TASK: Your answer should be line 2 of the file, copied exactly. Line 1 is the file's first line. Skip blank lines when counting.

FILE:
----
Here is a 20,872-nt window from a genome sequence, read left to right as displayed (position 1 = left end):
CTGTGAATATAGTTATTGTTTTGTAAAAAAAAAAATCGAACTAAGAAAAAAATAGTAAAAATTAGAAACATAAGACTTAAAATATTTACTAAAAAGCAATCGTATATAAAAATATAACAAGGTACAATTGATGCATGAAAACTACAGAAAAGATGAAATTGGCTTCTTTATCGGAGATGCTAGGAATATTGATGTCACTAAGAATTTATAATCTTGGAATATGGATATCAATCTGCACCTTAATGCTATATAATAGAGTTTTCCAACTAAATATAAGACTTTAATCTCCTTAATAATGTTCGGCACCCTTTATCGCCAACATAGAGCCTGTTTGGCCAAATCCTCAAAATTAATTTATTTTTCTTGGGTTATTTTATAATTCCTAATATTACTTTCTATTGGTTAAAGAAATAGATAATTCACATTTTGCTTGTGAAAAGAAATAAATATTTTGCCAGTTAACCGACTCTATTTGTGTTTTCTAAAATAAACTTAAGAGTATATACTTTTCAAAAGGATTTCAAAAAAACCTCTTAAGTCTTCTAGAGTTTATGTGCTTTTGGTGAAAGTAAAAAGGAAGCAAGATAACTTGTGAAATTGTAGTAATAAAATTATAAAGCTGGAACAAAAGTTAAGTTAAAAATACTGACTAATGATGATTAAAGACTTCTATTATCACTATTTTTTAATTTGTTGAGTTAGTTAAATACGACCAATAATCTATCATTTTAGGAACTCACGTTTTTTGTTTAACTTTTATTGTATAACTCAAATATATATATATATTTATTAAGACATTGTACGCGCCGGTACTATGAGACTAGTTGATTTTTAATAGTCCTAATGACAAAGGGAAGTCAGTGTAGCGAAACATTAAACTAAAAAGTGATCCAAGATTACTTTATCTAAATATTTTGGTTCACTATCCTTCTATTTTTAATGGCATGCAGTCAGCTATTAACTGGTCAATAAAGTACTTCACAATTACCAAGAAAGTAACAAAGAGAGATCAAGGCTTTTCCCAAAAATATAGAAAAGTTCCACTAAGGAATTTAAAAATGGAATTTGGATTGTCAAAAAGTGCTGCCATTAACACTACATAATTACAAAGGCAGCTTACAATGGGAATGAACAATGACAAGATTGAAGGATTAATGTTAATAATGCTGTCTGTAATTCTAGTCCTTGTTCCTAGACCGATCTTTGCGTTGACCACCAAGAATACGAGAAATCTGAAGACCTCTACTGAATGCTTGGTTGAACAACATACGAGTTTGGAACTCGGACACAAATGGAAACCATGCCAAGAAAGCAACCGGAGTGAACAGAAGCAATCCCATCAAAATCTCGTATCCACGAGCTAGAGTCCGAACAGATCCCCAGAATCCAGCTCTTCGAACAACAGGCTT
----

CTGTGAATATAGTTATTGTTTTGTAAAAAAAAAAATCGAACTAAGAAAAAAATAGTAAAAATTAGAAACATAAGACTTAAAATATTTACTAAAAAGCAATCGTATATAAAAATATAACAAGGTACAATTGATGCATGAAAACTACAGAAAAGATGAAATTGGCTTCTTTATCGGAGATGCTAGGAATATTGATGTCACTAAGAATTTATAATCTTGGAATATGGATATCAATCTGCACCTTAATGCTATATAATAGAGTTTTCCAACTAAATATAAGACTTTAATCTCCTTAATAATGTTCGGCACCCTTTATCGCCAACATAGAGCCTGTTTGGCCAAATCCTCAAAATTAATTTATTTTTCTTGGGTTATTTTATAATTCCTAATATTACTTTCTATTGGTTAAAGAAATAGATAATTCACATTTTGCTTGTGAAAAGAAATAAATATTTTGCCAGTTAACCGACTCTATTTGTGTTTTCTAAAATAAACTTAAGAGTATATACTTTTCAAAAGGATTTCAAAAAAACCTCTTAAGTCTTCTAGAGTTTATGTGCTTTTGGTGAAAGTAAAAAGGAAGCAAGATAACTTGTGAAATTGTAGTAATAAAATTATAAAGCTGGAACAAAAGTTAAGTTAAAAATACTGACTAATGATGATTAAAGACTTCTATTATCACTATTTTTTAATTTGTTGAGTTAGTTAAATACGACCAATAATCTATCATTTTAGGAACTCACGTTTTTTGTTTAACTTTTATTGTATAACTCAAATATATATATATATTTATTAAGACATTGTACGCGCCGGTACTATGAGACTAGTTGATTTTTAATAGTCCTAATGACAAAGGGAAGTCAGTGTAGCGAAACATTAAACTAAAAAGTGATCCAAGATTACTTTATCTAAATATTTTGGTTCACTATCCTTCTATTTTTAATGGCATGCAGTCAGCTATTAACTGGTCAATAAAGTACTTCACAATTACCAAGAAAGTAACAAAGAGAGATCAAGGCTTTTCCCAAAAATATAGAAAAGTTCCACTAAGGAATTTAAAAATGGAATTTGGATTGTCAAAAAGTGCTGCCATTAACACTACATAATTACAAAGGCAGCTTACAATGGGAATGAACAATGACAAGATTGAAGGATTAATGTTAATAATGCTGTCTGTAATTCTAGTCCTTGTTCCTAGACCGATCTTTGCGTTGACCACCAAGAATACGAGAAATCTGAAGACCTCTACTGAATGCTTGGTTGAACAACATACGAGTTTGGAACTCGGACACAAATGGAAACCATGCCAAGAAAGCAACCGGAGTGAACAGAAGCAATCCCATCAAAATCTCGTATCCACGAGCTAGAGTCCGAACAGATCCCCAGAATCCAGCTCTTCGAACAACAGGCTT